Ys was built on land reclaimed from the sea by Gradlon (Gralon in Breton), King of Cornouaille (Kerne in Breton), upon the request of his daughter Dahut (also called Ahes), who loved the sea. To protect Ys from inundation, a dike was built with a gate that was opened for ships during low tide. The one key that opened the gate was held by the king.
Princess Dahut had a lover for whom she threw a secret banquet and, under the influence of wine, she stole the key to the gate from her father and opened the gate, and the water submerged the entire city. Another version of the legend says that she stole the silver key to admit her lover, mistakenly opening the sluices in the dark.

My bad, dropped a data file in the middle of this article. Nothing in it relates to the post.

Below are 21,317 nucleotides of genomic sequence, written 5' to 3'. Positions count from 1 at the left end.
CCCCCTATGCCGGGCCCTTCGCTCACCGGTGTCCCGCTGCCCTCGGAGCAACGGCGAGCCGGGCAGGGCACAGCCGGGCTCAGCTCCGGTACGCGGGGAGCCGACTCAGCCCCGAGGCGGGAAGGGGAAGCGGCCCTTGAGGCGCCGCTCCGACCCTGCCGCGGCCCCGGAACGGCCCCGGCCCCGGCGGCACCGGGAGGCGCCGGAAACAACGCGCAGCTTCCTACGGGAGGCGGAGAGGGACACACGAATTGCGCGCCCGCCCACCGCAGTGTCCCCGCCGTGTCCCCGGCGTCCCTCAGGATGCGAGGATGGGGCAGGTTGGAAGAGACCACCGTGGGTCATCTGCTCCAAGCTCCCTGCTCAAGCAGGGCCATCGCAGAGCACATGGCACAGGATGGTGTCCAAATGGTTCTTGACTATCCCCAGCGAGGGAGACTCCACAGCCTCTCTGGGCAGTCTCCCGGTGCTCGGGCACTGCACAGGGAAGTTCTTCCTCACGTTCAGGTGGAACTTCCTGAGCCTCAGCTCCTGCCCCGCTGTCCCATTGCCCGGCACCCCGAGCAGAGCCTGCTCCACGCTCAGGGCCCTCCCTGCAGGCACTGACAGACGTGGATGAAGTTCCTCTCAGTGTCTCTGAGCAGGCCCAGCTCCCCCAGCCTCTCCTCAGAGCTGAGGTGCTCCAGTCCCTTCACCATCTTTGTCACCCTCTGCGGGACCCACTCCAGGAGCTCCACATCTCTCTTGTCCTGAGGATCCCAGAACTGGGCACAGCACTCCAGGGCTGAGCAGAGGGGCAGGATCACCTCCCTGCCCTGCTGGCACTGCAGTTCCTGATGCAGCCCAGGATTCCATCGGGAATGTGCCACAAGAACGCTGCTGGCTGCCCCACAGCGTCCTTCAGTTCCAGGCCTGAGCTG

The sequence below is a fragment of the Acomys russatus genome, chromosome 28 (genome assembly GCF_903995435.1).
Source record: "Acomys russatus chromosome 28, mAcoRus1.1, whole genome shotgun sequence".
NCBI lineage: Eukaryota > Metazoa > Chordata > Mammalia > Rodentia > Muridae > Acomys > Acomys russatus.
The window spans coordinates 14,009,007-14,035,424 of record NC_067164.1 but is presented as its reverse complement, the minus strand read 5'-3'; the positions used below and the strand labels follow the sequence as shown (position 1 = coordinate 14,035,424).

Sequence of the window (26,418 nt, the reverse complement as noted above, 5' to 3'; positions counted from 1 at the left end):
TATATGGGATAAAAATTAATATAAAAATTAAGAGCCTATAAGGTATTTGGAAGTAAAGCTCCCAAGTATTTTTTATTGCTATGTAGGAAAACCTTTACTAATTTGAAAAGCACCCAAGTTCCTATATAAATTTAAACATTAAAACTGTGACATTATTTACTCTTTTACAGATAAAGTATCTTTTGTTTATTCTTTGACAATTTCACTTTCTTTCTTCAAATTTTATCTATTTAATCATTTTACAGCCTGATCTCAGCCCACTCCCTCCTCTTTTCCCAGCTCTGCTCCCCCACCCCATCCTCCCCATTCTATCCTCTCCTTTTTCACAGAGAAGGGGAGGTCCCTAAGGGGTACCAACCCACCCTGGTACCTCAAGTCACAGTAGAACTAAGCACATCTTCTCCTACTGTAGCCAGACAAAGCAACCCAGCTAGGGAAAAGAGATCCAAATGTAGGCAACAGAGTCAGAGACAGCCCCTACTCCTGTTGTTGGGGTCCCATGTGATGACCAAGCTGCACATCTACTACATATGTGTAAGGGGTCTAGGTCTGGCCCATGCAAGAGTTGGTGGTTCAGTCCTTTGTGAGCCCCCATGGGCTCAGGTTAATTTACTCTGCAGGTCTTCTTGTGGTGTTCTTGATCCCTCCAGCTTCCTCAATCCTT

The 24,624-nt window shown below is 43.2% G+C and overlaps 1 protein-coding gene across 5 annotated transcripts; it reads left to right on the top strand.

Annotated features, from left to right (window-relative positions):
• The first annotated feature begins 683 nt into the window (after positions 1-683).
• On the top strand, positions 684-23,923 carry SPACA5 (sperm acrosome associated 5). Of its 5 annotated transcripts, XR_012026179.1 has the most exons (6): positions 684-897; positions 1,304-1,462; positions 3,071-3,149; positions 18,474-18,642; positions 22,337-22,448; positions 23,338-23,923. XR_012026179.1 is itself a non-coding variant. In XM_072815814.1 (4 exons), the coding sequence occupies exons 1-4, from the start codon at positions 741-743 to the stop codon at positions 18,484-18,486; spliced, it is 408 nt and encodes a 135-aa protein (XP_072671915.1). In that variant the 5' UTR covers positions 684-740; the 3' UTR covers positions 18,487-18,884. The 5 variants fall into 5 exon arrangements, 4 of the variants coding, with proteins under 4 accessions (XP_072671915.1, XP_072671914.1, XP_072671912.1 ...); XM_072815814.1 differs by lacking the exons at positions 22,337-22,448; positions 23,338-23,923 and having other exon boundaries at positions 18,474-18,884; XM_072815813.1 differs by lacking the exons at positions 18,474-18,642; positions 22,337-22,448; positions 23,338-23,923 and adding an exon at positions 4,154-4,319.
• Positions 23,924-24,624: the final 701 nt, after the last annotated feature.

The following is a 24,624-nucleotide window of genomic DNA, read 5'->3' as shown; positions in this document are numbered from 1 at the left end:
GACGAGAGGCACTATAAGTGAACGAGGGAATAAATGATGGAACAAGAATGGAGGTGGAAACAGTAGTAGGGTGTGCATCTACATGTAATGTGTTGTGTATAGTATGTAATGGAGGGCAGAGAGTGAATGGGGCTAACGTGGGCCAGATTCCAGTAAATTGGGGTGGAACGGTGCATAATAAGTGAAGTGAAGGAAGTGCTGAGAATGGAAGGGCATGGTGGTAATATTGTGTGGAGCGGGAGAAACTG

St Gwénnolé who, according to one version, had foretold the city’s ruin due to its luxury, woke the king and commanded him to flee. He mounted his horse and took his daughter with him. As the water was about to overtake him, a voice called out: “Throw the demon thou carriest into the sea, if thou dost not desire to perish.” Dahut fell from the horse’s back, and Gradlon was saved.